Chappaqua Suite

Ornette Coleman

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Chappaqua Suite Review

by Thom Jurek

This four-part suite is actually a film soundtrack to the debut feature by Conrad Rooks, though it was never used as such. Recorded in 1965, it was performed by the Ornette Coleman Trio with Charles Moffett on drums and David Izenson on bass; augmenting the session were Pharoah Sanders on tenor and a large studio orchestra arranged by Joseph Tekula. What is most notable is the kind of control Coleman has over the orchestra. His trio is playing by intuition, which was normal for them, but they open to accommodate the more formal constructs of a band who knows little about improvisation and how it works in the free jazz context. Sanders' interaction with Coleman is startling too, in that his normally overpowering voice is tempered here, playing along with the nuances and odd harmonic figures Coleman suggests and then blatantly states from his alto. The improvisation is complementary, not a cutting contest at all. Most of all, the rhythm section carries the balance of power and keeps the entire thing moving, handling the dynamic changes with a feral grace while at the same time suggesting a knottier path for Coleman to follow in the tempting pastoral sections of the work. While not considered a masterwork of Coleman's, perhaps because of its unavailability in the United States in its entirety, Chappaqua Suite is a testament to Coleman's vision as a composer and the power of his orchestral direction. Very worthwhile indeed.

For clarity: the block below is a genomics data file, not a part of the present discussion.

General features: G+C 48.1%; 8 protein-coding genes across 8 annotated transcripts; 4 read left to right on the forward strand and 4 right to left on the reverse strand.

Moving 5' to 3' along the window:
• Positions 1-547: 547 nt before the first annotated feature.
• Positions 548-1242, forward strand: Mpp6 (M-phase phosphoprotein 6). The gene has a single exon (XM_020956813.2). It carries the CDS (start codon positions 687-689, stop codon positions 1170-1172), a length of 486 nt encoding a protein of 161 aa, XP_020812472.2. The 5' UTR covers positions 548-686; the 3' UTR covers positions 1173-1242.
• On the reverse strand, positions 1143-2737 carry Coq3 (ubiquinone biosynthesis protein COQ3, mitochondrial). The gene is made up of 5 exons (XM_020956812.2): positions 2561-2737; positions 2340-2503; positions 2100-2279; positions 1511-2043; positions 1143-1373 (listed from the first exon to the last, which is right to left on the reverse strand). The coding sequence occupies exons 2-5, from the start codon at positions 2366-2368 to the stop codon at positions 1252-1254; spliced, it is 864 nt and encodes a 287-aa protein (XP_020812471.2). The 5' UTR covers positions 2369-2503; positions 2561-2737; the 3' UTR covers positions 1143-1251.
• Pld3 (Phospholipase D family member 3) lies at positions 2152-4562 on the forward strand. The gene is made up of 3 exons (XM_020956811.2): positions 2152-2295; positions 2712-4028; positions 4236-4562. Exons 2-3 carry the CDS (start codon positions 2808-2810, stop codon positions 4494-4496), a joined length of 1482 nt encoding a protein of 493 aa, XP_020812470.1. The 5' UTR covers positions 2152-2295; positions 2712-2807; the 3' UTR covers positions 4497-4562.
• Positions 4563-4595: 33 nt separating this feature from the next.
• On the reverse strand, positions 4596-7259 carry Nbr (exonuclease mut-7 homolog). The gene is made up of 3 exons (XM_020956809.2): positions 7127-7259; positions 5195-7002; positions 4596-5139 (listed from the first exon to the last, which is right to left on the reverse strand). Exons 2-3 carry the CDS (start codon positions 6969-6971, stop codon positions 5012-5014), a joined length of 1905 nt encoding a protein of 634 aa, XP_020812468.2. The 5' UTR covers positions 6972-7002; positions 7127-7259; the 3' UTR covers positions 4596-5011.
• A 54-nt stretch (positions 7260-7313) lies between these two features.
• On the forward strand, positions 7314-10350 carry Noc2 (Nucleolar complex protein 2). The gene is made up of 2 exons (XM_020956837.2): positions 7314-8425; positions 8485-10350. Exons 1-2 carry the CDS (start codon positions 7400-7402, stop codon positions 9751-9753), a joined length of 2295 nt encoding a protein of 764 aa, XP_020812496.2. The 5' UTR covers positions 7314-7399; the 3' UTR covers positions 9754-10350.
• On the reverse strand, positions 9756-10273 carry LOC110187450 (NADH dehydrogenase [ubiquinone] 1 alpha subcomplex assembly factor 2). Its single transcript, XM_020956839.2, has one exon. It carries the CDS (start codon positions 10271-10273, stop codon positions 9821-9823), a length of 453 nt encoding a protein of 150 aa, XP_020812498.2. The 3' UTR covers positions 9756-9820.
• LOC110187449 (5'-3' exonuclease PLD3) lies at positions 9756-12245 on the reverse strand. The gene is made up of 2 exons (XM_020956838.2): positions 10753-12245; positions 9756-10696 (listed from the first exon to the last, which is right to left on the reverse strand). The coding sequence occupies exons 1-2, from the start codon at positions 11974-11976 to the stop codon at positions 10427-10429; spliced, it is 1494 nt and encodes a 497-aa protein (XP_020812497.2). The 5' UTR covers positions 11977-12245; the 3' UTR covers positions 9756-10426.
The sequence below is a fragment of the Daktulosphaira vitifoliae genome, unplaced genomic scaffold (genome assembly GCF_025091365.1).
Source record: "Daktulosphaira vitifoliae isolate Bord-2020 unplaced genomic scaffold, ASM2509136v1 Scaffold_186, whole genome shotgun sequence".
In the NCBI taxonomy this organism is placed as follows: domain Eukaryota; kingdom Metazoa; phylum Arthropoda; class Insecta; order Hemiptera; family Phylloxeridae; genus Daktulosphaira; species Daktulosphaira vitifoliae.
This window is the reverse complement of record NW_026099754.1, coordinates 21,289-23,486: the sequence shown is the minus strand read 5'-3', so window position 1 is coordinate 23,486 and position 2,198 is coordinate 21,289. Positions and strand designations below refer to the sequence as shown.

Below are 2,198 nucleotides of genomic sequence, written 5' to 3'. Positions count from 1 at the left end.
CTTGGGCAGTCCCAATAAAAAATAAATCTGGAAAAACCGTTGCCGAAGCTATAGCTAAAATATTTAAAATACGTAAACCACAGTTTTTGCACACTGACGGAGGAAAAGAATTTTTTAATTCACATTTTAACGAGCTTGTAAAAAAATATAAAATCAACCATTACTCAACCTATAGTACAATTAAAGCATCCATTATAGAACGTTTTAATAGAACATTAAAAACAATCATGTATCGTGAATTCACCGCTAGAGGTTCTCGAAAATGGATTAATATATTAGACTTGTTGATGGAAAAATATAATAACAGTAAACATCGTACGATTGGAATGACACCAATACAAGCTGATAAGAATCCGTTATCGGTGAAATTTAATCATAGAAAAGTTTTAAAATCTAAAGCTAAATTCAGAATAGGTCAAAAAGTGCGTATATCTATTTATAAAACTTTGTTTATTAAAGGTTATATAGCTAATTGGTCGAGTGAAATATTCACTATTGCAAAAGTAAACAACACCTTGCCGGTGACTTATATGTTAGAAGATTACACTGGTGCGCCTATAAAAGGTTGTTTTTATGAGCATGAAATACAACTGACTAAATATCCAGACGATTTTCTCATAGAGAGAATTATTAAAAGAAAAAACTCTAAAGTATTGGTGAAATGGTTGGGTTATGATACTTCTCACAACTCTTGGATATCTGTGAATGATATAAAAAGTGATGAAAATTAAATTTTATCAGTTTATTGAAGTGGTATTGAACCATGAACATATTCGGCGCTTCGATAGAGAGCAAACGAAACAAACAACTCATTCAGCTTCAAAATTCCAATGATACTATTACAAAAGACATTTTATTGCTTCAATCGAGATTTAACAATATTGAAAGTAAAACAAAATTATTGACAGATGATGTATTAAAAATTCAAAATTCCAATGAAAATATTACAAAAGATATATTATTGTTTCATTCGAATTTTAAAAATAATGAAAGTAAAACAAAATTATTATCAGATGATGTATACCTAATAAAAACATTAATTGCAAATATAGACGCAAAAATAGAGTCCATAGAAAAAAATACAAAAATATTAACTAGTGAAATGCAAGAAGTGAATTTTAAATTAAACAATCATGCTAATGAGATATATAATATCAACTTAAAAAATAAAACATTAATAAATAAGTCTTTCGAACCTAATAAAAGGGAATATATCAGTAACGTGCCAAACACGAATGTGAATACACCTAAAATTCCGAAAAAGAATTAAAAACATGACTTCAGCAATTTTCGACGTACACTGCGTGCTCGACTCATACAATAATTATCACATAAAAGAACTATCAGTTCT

Track Listing - Disc 1

Title/Composer Performer Time Stream
1 Ornette Coleman 21:06 Amazon
2 Ornette Coleman 18:41 Amazon

Track Listing - Disc 2

Title/Composer Performer Time Stream
1 Ornette Coleman 17:36 Amazon
2 Ornette Coleman 21:48 Amazon
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